Ana Ramón • IDRA Newsletter • June-July 2021 •

We began the 87th Texas legislative session in January 2021 in the midst of the COVID-19 pandemic and the historic response to racial injustice following the murder of George Floyd. In this atmosphere, the Texas Legislature had the opportunity to develop serious policy solutions to tackle issues that directly impact young people in Texas.

Instead, the session was weighed down with political talking points and unnecessary issues that allowed partisan ideology to creep into substantive policy. While this is in no way unprecedented, many advocates remarked how this session felt like more of a culture war than it typically does, with legislators largely ignoring major issues faced by the state.

Bills that failed to pass this session included measures that would have ensured accurate and accessible data about school discipline and the CROWN Act that would have prohibited schools from discriminating against students of color based on their hairstyles. CROWN stands for Creating a Respectful and Open World for Natural Hair (CROWN Coalition, 2021). These and other bills would have created safer and more welcoming environments for students, particularly students of color. Instead, many in the legislature focused their attention on policies that could have harmful effects on young people in our state.

One of the most horrifying examples of that harmful focus was the clear attack on how teachers and students are able to discuss current events, history and discrimination in Texas classrooms (IDRA, 2021). House Bill 3979, by Rep. Steve Toth, was copycat censorship legislation consistent with a growing and partisan national scheme. The bill prohibits students from receiving course credit for certain internships and other extracurricular activities, stops school districts from making teacher training decisions, and prohibits social studies teachers from discussing topics related to our country’s history of racism and sexism.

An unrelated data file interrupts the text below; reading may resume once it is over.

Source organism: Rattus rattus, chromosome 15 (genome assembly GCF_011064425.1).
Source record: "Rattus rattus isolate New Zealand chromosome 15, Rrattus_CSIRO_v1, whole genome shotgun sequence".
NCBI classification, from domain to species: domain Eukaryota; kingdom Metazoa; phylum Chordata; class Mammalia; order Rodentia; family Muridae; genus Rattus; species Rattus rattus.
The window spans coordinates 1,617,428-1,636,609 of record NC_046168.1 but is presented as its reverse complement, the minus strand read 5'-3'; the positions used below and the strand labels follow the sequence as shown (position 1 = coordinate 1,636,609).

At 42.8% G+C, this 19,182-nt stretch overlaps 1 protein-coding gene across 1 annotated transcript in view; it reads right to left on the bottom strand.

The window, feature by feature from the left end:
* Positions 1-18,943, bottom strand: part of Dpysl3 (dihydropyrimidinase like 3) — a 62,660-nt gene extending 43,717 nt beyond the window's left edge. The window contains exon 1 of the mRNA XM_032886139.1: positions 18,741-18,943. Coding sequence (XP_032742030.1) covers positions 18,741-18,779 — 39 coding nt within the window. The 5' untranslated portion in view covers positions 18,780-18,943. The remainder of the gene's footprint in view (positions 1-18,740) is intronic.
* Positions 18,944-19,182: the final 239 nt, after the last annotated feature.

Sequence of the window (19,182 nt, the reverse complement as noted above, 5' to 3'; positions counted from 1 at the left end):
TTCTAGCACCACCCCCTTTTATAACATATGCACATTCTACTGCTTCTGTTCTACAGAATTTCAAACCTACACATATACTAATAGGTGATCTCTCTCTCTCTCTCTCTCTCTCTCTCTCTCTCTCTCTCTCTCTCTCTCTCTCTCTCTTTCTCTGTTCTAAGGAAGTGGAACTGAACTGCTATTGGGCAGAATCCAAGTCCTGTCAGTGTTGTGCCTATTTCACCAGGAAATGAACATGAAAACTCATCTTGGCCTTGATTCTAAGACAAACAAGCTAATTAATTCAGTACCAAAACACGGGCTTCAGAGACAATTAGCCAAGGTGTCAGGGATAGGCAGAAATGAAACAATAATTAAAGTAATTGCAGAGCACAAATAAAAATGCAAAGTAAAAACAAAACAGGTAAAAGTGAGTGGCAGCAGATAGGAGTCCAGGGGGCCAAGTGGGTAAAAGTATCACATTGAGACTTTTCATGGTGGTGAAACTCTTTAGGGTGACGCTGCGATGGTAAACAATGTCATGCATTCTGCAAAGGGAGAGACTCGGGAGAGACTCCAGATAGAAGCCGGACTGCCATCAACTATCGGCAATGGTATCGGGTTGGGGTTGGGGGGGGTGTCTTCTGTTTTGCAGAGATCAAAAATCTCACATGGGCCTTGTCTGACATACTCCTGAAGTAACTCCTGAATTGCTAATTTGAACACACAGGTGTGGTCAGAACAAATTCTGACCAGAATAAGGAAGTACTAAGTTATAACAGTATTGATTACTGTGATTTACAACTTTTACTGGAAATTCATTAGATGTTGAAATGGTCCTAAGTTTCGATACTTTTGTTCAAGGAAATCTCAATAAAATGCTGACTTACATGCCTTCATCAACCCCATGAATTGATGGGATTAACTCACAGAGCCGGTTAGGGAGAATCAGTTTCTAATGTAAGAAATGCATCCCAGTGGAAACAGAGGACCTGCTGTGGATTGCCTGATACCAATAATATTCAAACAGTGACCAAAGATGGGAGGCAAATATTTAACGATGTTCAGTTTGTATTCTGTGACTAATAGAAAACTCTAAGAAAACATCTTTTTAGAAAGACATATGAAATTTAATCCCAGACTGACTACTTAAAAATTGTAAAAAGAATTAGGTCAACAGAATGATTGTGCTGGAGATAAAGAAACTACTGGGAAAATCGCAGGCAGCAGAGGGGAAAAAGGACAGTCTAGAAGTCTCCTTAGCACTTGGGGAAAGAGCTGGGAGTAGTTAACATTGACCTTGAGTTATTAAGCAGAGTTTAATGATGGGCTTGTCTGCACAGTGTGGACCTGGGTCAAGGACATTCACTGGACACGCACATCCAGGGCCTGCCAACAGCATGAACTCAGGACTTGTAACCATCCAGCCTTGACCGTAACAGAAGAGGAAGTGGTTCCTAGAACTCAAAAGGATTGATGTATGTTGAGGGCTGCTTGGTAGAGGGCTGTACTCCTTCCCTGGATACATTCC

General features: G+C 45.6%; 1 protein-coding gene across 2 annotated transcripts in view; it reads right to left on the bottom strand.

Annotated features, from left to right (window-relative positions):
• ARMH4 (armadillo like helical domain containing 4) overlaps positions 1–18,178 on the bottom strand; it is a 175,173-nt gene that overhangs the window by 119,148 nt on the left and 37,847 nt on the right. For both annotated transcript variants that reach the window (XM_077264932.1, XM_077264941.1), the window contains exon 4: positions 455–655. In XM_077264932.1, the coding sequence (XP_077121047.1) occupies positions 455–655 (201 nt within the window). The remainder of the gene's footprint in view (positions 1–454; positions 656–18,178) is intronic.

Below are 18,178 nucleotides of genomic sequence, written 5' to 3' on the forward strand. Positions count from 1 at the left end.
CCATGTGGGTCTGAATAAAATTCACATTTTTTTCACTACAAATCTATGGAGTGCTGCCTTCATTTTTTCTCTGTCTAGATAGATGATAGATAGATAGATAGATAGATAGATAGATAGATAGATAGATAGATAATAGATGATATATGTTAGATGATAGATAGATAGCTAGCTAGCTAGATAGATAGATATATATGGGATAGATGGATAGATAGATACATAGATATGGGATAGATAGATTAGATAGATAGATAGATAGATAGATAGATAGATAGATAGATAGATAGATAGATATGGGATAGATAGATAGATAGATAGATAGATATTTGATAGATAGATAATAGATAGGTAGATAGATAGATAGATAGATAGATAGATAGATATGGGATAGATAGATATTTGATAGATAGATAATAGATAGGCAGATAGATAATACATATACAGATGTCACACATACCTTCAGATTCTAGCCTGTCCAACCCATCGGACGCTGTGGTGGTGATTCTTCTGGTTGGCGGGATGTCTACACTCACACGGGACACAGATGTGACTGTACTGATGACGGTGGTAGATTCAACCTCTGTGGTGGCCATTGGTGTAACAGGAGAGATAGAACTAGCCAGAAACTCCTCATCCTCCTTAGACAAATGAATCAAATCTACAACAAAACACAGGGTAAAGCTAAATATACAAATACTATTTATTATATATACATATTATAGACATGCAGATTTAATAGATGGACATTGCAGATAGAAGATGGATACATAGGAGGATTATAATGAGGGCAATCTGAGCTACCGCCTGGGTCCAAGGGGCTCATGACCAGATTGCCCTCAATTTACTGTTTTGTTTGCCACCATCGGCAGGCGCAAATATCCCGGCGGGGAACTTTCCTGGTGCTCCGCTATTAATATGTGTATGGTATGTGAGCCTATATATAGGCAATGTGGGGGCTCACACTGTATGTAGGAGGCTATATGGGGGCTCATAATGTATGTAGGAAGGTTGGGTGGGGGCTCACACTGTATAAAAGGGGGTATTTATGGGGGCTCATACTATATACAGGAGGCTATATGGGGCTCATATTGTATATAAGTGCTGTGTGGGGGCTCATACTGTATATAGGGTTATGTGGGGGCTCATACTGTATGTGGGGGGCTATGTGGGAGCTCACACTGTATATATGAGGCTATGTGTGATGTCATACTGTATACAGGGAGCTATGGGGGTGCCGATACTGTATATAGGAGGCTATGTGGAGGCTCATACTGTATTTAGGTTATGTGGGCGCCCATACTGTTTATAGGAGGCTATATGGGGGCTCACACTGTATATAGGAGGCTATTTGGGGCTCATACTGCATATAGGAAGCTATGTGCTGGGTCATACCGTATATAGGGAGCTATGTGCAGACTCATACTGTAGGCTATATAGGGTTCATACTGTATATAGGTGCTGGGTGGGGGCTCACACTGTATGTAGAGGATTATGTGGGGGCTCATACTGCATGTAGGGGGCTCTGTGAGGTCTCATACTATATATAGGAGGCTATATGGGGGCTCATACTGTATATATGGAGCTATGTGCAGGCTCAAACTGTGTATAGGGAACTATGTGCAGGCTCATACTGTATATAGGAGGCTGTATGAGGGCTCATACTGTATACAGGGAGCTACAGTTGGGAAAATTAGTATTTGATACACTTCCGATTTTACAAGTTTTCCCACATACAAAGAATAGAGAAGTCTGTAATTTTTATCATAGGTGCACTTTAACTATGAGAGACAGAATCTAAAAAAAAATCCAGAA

See video gallery of student testimony

IDRA testified in hearings and worked with many community advocates across the state to oppose the measure, including holding a virtual press conference and hosting, with the Texas Legislative Education Equity Coalition (TLEEC), a virtual hearing to provide a forum for community-led unofficial testimony after the Texas Senate denied input in its public hearing.

HB 3979 will likely have a chilling effect on important conversations in schools, making it harder for schools to address the discrimination felt by students of color. Though it was signed into law, Governor Greg Abbott announced that the issue would also be added to a special legislative session, creating opportunities for lawmakers to make the legislation even more harmful for Texas students. The expansion bill is Senate Bill 3. (See IDRA’s resources on HB 3979, SB 3 and similar measures at

The Texas legislature missed a number of key opportunities to address the existing, and now deepening, barriers that prevent young people, especially students of color, from accessing equitable and excellent public schools. These opportunities were not missed because of well-reasoned policy differences, but because of the increasing politicization of the education policymaking process. While, sadly, this is not a new phenomenon, our students deserve much better.


CROWN Coalition. (2021). Creating a Respectful and Open World for Natural Hair, website.

IDRA. (May 30, 2021). HB 3979, the “How-to Guide for Whitewashing History,” Likely to Become Law, statement. IDRA eNews.

Ana Ramón is IDRA’s deputy director of advocacy. Comments and questions may be directed to her via email at

[©2021, IDRA. This article originally appeared in the June-July 2021 IDRA Newsletter by the Intercultural Development Research Association. Permission to reproduce this article is granted provided the article is reprinted in its entirety and proper credit is given to IDRA and the author.]